Trail Information

Trail Access

All of the club trails are linked together in this region, meaning you can start your day in Stoughton and travel through to Kenosee Lake; spend the night in the park, then venture back to explore the rest of the MMSC trails.

Trail heads are located on the four corners of the area to unload at including Stoughton, Carlyle, Kipling and Windthorst. All trails outside the park jurisdiction are properly signed with destination markers, trail heads, junctions, and distance markers. All trails are double staked every 1/10 km and have reflective markers to make it easier to see the trail at night.

All Moose Mountain Snowmobile Club trails are marked with a 311 blue diamond sign.

The club trails link up with:
Estevan Club #333
Weyburn Club #322
S.E. Stubble Jumpers Club #332
Broadview Club #301
Grenfell Club #313



Warm Up Shelters

The Club maintains seven shelters
along the trail system.


All shelters are stocked with wood, an axe, solar powered LED lights, and nice wood stoves. Each Shelter has the land location on it so if there is an emergency the rescue people can locate you faster.

The Shelters are located on the trail maps
and they do have some unique names:

Silver Bullet - north of Kipling
Lil Red - north of Windthorst
Norm's Palace - Corning
Melrose Place - north of Stoughton
The Blueline - south of Stoughton
Rae Johnston Memorial Shelter - Kisbey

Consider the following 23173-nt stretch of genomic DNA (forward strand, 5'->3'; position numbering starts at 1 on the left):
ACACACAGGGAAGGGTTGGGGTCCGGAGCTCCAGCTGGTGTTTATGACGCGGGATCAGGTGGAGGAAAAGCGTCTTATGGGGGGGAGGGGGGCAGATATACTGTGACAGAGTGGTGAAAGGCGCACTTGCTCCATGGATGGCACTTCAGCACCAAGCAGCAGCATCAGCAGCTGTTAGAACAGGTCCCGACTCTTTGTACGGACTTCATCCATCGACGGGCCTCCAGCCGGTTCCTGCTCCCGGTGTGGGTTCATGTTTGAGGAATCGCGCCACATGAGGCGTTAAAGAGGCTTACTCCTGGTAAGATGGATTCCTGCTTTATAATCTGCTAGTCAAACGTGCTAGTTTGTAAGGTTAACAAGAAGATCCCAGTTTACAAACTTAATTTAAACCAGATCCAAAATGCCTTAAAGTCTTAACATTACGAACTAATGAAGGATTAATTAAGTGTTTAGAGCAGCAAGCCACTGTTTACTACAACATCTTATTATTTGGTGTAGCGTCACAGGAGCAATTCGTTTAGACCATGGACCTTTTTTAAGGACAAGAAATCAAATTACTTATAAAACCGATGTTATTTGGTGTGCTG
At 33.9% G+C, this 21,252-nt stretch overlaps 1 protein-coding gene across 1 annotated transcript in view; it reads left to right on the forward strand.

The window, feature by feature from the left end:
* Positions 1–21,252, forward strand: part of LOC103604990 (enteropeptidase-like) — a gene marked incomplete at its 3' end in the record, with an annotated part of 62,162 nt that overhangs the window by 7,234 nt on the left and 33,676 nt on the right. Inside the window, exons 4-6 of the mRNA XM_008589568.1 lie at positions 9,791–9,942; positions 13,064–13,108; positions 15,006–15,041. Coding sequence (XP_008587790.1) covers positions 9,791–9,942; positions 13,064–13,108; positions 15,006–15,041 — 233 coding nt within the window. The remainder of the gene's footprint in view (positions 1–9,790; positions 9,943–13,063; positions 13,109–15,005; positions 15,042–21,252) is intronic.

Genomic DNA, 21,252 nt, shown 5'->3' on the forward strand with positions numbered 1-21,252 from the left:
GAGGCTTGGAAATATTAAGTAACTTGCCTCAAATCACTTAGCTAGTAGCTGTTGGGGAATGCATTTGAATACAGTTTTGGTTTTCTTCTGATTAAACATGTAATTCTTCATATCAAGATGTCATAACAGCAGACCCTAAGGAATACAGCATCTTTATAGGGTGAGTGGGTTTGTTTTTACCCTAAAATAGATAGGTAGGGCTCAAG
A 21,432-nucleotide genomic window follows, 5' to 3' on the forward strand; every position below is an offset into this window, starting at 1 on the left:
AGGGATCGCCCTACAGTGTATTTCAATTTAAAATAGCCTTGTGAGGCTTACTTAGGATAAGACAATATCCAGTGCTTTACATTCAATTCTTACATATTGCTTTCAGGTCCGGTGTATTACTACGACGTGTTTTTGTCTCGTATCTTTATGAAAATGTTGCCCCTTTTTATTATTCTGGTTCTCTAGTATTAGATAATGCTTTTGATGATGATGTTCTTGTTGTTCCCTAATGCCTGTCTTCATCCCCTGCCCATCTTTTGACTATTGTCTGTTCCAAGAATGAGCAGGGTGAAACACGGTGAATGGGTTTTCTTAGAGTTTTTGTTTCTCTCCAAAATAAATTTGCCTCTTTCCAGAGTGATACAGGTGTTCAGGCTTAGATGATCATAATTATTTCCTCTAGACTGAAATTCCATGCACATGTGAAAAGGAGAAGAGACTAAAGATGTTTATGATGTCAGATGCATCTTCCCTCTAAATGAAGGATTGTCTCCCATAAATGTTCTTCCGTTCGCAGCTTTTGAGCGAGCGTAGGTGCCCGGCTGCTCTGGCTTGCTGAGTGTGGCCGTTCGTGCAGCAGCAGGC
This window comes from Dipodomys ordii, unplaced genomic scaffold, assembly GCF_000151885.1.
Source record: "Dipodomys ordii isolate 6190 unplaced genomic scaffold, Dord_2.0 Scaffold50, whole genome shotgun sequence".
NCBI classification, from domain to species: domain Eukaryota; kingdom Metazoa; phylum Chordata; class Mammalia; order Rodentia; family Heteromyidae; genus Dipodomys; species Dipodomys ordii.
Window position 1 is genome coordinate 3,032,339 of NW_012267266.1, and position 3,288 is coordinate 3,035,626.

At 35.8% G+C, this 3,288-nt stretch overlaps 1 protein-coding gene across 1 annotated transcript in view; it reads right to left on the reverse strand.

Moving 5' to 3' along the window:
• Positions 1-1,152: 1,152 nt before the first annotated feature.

Beaver Lodge - Carlyle

Trail Maps & Passes

We have the maps distributed at local snowmobile dealers, in the shelters and also local fuel stations.
The Club does not charge for our maps. You can also print out a map or find one from the Saskatchewan Snowmobile Association.

Trail passes are purchased with your snowmobile registration through your local insurer in Saskatchewan.
Out of province sledders will ride free of charge, as long as they have a registered sled from their own province or state.

Today $90.00 is collected from each registration and all of that money is distributed through the SSA back to the local clubs for trail improvements and to cover the groomer operating expenses.

SGI Sask Snowmobile Guide

With so many sledders outfitting their snowmobiles with cans and pipes, we have heard many noise complaints from residents in our rural communities.
Therefore, our clubs will be locating QUIET IN - QUIET OUT signs as you enter communities, as a reminder to snowmobilers to operate sleds quietly and with respect.
We ask that you read, understand and obey these signs.

Understand it's our privilege and not our right to have access to all the communities that serve us; we don't want to lose access to any snowmobile areas.